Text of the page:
72pp, 8 x 6 x 0.3 inches, paper, November 1994
"Haven't wanted to read anything lately, certainly not any of the 500 manuscripts and galleys I get a year. However, I found Solow facinating. It reminds me of early John Hawkes which is still for me the best Hawkes. The whole dreamscape was especially vivid."
"Lynn Crawford's first book is a stunner, revealing a formidable new talent that is both invigorating and somewhat unnerving. The worlds she explores are absolutely clear and absolutely opaque, the way "A springtime sky fills with the darkness of sunset"; while they shimmer with wit, they are also shaken by obsessions we hadn't yet guessed were our own. These stories are haunting, funny and irresistible."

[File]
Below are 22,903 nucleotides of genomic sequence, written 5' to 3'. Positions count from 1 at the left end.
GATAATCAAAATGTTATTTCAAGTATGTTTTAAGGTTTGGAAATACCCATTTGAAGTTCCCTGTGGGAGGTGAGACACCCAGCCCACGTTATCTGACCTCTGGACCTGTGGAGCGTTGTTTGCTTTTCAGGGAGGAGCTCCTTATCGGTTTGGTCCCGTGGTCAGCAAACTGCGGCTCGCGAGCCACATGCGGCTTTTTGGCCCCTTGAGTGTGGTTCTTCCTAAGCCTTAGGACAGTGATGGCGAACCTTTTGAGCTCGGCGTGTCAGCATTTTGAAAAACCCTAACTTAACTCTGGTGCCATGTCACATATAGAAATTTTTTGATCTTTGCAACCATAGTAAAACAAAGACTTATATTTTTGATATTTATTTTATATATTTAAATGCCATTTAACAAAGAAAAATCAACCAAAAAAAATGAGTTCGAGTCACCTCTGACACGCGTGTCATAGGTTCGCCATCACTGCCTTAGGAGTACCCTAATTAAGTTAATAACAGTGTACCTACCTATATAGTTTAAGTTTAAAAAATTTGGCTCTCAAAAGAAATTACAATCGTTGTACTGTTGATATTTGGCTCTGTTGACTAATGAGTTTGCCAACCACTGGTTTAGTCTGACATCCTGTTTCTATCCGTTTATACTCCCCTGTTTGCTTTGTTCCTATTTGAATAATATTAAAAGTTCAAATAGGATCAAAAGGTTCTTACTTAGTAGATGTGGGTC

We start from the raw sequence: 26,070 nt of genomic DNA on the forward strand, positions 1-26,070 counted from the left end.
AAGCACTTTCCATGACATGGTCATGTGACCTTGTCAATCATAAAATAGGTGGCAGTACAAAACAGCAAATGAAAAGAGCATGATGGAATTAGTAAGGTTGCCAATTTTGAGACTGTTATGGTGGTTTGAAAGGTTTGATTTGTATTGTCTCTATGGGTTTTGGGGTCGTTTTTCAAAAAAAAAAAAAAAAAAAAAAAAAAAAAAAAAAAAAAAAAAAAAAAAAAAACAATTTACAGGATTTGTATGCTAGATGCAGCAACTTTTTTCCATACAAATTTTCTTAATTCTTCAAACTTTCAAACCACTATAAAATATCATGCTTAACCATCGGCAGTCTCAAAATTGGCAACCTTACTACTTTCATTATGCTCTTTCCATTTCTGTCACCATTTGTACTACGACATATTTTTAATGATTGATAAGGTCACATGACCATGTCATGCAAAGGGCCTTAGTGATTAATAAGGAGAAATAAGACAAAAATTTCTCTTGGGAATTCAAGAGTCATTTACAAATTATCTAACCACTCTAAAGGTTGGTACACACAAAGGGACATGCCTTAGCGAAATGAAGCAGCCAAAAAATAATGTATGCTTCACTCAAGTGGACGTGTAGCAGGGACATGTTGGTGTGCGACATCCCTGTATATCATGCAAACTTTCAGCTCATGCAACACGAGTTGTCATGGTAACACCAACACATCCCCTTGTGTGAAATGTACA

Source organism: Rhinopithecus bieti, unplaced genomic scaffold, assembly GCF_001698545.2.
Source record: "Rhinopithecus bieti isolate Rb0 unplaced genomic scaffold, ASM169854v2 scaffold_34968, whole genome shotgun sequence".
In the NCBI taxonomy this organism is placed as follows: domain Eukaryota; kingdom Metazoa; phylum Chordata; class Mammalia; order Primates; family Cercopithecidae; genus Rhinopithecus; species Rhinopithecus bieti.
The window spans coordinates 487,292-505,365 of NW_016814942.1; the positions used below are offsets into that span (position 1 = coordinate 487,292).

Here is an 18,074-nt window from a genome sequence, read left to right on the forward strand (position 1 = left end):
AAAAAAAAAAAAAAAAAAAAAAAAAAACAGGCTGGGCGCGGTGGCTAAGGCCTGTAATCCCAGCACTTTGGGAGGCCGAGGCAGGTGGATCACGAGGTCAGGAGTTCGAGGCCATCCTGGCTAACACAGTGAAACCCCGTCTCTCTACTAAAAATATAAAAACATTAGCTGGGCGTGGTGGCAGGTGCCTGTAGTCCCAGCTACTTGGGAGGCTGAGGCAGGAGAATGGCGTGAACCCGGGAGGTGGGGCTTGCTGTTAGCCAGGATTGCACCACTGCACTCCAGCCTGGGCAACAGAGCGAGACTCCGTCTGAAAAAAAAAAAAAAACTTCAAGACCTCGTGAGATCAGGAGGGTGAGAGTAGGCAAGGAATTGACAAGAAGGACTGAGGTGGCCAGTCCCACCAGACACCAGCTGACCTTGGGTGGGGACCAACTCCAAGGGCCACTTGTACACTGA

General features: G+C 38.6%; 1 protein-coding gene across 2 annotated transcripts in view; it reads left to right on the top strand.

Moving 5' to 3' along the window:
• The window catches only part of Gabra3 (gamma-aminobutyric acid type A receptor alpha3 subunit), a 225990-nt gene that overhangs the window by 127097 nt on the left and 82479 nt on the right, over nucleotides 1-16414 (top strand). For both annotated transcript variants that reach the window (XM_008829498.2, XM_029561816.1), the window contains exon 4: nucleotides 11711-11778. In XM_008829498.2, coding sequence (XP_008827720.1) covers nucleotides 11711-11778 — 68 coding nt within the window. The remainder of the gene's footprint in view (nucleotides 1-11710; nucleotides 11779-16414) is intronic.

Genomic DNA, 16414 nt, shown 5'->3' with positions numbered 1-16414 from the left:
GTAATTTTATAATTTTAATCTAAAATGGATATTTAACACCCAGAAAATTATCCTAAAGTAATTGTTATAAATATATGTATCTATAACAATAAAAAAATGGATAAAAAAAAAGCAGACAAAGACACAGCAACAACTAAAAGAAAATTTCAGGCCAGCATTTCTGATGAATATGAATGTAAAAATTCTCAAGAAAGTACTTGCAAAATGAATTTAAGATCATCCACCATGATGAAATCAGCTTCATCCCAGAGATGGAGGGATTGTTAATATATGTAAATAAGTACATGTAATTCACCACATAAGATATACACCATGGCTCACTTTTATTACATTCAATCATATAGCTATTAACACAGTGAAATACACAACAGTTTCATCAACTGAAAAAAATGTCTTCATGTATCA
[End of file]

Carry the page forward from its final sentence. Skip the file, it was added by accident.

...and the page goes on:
"Like fourteen white capsules on a tray, these stories are simply yet frighteningly there. Will they induce visions, will they poison? Beneath their dissembling simplicity and antiseptic diction, a perverse imp agitates the language. From "contraption" to "contraction," Solow gestures and withholds with the precision of human desire. In these end-of-century narratives where description evacuates plot and humor lines sex, Crawford traces the unsayable while returning to the infinite possibilites of the I-You sentence."